The storyline is one of good against evil – sort of. Time Bandits opens by introducing us to Kevin (Craig Warnock), an average boy who spends a lot of time reading as a means of escape from a dreary home life and neglectful, uncaring parents who would rather watch TV game shows than spend time with him. Like many children, Kevin has a wardrobe in his bedroom, and, as in "The Lion, the Witch and the Wardrobe," it becomes a portal into a fantastic world of adventure. One night, while Kevin is in bed, a group of six time-traveling dwarves invade Kevin's room via the wardrobe. Before he fully comprehends what's happening, he is whisked along with them through a hole in time as they seek to flee the Supreme Being (a.k.a. God).
It seems that the dwarves are actually thieves who once worked for God. After growing tired of their old jobs, they stole His map of the universe, which shows all of the holes in time, and decided to become master criminals. Understandably, the Supreme Being wants His map back. And there's also a being called Evil Genius (David Warner) who wants it for his own nefarious purposes. Meanwhile, the seven pint-sized Time Bandits use it to skip from era to era, usually doing a lot more fleeing than stealing. Their first stop is Napoleon's court, where the Emperor (Ian Holm) is delighted to find someone smaller than himself. Then it's on to Sherwood Forest, where an ultra-polite Robin Hood (John Cleese) relieves them of the loot they took from Napoleon. Other vignettes include a trip on the Titanic (and into the water), a stop in the court of King Agamemnon (Sean Connery), an encounter with an Ogre with a bad back (Peter Vaughan), and the showdown with Evil Genius.
Gilliam lets his imagination run riot, exploring the diversity of a large number of very different settings. The most impressive of these is Evil Genius' dark fortress, which resembles something out of a nightmare, and comes complete with all the accoutrements one would expect from this kind of place: a giant maze; huge, twisted stone columns; oversized bird cages hanging over an endless abyss; and lots of fog.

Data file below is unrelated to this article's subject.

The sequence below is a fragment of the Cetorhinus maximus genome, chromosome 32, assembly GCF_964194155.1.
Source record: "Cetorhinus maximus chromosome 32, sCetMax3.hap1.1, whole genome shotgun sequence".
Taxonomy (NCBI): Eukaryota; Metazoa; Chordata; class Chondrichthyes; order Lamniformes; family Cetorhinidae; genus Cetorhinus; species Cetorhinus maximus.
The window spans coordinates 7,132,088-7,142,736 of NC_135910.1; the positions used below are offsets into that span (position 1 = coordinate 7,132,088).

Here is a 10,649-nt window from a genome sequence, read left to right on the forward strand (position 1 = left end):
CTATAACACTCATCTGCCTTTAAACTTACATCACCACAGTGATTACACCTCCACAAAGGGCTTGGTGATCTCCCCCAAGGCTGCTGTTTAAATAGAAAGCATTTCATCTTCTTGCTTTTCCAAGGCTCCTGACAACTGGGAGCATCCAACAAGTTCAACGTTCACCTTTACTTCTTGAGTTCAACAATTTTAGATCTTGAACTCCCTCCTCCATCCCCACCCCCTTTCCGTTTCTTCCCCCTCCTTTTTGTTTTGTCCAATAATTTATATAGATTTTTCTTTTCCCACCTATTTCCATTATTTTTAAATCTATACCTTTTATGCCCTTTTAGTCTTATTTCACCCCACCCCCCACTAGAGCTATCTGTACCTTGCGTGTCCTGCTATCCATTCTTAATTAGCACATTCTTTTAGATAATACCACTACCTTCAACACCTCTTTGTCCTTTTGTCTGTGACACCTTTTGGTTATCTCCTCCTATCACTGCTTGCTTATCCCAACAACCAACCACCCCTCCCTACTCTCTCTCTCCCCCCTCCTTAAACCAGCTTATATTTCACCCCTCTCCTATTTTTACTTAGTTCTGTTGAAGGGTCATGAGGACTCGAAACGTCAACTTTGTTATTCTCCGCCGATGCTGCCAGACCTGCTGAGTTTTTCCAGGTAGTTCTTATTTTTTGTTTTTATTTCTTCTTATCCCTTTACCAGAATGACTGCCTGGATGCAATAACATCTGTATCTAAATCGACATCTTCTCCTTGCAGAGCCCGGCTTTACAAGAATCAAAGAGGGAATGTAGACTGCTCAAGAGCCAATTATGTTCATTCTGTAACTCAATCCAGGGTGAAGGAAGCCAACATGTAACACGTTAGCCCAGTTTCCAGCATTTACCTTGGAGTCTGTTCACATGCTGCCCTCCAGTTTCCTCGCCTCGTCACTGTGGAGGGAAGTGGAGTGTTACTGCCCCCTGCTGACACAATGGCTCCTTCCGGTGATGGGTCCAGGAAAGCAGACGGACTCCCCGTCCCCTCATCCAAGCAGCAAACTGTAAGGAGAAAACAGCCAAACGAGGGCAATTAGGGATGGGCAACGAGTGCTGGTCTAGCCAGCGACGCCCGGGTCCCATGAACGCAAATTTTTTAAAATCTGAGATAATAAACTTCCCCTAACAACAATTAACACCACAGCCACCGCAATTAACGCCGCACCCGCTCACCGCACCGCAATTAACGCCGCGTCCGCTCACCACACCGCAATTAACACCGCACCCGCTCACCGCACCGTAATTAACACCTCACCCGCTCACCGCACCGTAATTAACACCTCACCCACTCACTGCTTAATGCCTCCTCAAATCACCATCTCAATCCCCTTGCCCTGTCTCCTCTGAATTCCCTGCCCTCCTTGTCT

Much of the movie was filmed using a low-placed camera to simulate a child's point-of-view. This approach makes sense for several reasons. In addition to giving younger viewers a familiar vantage point, it makes everything seem larger than life. Also, considering that all of the protagonists are less than four feet tall, it's the best way to make sure they're in the shots. There are more dwarves here than in any film since The Wizard of Oz.
Time Bandits can be seen as a cautionary tale about society's growing over-reliance upon technology. This was obviously one of Gilliam's concerns two decades ago, and can be seen as being more valid today, when television, DVDs, computers, and video games have largely supplanted traditional recreational activities. In Time Bandits, Kevin's parents are more concerned with the gadgets in their kitchen than with their child's well-being. And Evil Genius' plan for domination involves using computers and other high-tech devices.